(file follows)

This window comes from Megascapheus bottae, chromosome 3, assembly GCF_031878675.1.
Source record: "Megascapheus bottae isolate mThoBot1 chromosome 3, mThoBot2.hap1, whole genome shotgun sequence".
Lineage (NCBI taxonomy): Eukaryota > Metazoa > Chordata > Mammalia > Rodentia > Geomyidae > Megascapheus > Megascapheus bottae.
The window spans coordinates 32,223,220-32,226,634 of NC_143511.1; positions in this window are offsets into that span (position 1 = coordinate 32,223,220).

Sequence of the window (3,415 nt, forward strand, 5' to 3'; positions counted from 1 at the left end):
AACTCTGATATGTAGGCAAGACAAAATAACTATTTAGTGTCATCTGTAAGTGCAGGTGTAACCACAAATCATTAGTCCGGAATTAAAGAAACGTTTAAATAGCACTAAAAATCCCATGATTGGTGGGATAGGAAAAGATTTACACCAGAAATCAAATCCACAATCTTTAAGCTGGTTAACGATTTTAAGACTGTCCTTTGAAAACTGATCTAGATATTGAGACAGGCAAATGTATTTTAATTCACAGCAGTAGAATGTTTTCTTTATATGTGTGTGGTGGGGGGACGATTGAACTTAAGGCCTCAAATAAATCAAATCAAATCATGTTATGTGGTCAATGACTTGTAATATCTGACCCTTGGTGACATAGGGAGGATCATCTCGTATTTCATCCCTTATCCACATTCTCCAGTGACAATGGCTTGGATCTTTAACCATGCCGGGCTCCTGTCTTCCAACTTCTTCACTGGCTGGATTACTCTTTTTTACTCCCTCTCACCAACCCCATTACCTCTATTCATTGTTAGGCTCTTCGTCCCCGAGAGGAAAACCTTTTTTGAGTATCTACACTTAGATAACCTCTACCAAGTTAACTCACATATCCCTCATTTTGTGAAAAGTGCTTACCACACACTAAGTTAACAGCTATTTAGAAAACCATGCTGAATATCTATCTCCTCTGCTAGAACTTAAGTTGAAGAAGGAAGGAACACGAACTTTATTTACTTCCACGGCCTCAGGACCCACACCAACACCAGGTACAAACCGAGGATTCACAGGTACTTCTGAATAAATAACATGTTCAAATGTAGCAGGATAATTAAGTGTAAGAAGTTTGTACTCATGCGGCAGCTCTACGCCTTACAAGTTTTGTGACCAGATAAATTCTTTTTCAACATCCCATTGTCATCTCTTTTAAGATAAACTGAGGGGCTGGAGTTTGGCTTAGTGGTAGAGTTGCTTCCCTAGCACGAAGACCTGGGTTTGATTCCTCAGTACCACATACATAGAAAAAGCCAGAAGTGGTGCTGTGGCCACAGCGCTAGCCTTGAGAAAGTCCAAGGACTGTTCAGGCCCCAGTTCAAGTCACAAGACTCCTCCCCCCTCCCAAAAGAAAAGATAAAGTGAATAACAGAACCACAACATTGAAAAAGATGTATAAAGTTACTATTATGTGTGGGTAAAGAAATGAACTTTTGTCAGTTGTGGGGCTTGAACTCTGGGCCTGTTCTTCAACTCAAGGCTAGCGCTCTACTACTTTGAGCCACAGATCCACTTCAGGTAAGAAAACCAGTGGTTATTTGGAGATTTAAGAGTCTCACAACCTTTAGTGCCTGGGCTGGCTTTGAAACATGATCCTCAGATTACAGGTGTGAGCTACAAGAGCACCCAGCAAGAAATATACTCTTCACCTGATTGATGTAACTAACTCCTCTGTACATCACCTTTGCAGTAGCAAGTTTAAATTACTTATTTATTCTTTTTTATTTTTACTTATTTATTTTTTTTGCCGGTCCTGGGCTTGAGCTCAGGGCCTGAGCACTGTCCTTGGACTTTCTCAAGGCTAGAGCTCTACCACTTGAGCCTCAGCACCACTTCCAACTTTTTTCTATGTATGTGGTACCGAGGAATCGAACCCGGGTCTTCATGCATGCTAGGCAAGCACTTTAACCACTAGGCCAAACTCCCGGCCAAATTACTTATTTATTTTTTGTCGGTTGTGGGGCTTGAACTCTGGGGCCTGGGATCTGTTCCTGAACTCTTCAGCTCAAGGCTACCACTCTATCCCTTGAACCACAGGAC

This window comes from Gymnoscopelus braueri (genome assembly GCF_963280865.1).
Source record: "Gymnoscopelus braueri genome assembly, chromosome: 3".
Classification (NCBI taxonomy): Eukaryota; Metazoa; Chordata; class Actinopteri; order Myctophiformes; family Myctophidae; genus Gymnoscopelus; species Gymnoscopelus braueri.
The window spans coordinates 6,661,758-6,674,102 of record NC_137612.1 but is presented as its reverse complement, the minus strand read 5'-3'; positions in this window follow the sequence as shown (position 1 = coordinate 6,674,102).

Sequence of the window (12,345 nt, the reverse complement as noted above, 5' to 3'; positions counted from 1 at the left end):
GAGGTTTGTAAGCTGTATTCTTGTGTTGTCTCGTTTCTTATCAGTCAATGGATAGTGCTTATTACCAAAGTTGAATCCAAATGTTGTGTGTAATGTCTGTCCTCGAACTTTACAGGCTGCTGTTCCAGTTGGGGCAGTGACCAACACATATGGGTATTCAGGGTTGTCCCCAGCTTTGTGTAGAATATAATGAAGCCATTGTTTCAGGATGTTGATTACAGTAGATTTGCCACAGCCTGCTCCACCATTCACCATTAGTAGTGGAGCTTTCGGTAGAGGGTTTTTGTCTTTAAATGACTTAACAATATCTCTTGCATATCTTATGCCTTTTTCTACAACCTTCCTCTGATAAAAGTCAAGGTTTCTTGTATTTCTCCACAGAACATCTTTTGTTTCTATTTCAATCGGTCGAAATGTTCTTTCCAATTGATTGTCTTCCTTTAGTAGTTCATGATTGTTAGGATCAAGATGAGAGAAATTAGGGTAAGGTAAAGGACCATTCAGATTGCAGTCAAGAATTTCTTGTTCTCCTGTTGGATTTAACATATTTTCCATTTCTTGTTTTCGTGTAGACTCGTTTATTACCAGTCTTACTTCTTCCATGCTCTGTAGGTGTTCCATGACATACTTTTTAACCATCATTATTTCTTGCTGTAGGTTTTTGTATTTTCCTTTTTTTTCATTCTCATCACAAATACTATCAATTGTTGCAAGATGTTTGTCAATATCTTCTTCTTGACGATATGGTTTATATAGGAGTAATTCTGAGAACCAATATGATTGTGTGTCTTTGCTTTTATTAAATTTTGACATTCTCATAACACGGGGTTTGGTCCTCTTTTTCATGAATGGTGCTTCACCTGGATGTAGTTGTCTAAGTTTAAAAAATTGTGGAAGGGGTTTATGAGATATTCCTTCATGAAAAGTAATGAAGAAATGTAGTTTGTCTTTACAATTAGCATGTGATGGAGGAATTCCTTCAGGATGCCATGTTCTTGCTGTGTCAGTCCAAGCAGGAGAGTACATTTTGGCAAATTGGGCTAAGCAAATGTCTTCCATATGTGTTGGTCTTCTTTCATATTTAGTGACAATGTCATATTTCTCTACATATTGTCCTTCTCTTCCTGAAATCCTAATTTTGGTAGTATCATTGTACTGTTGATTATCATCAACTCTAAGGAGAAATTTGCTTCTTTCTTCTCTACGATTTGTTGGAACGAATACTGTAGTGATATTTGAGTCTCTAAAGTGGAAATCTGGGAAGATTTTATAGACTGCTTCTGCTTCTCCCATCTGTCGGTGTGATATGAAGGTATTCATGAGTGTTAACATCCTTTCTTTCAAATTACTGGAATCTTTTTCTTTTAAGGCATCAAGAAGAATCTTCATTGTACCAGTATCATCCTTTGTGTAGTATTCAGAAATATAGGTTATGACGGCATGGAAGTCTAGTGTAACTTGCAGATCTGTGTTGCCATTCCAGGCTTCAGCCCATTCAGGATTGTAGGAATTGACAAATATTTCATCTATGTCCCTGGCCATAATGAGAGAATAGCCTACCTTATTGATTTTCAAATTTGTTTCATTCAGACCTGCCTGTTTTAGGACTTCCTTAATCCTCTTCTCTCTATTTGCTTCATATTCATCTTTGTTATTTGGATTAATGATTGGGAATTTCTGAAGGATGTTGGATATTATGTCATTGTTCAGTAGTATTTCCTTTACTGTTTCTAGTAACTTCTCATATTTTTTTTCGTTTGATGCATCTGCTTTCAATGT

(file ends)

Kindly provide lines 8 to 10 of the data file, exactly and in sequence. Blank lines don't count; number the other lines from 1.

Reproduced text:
Source record: "Gymnoscopelus braueri genome assembly, chromosome: 3".
Classification (NCBI taxonomy): Eukaryota; Metazoa; Chordata; class Actinopteri; order Myctophiformes; family Myctophidae; genus Gymnoscopelus; species Gymnoscopelus braueri.
The window spans coordinates 6,661,758-6,674,102 of record NC_137612.1 but is presented as its reverse complement, the minus strand read 5'-3'; positions in this window follow the sequence as shown (position 1 = coordinate 6,674,102).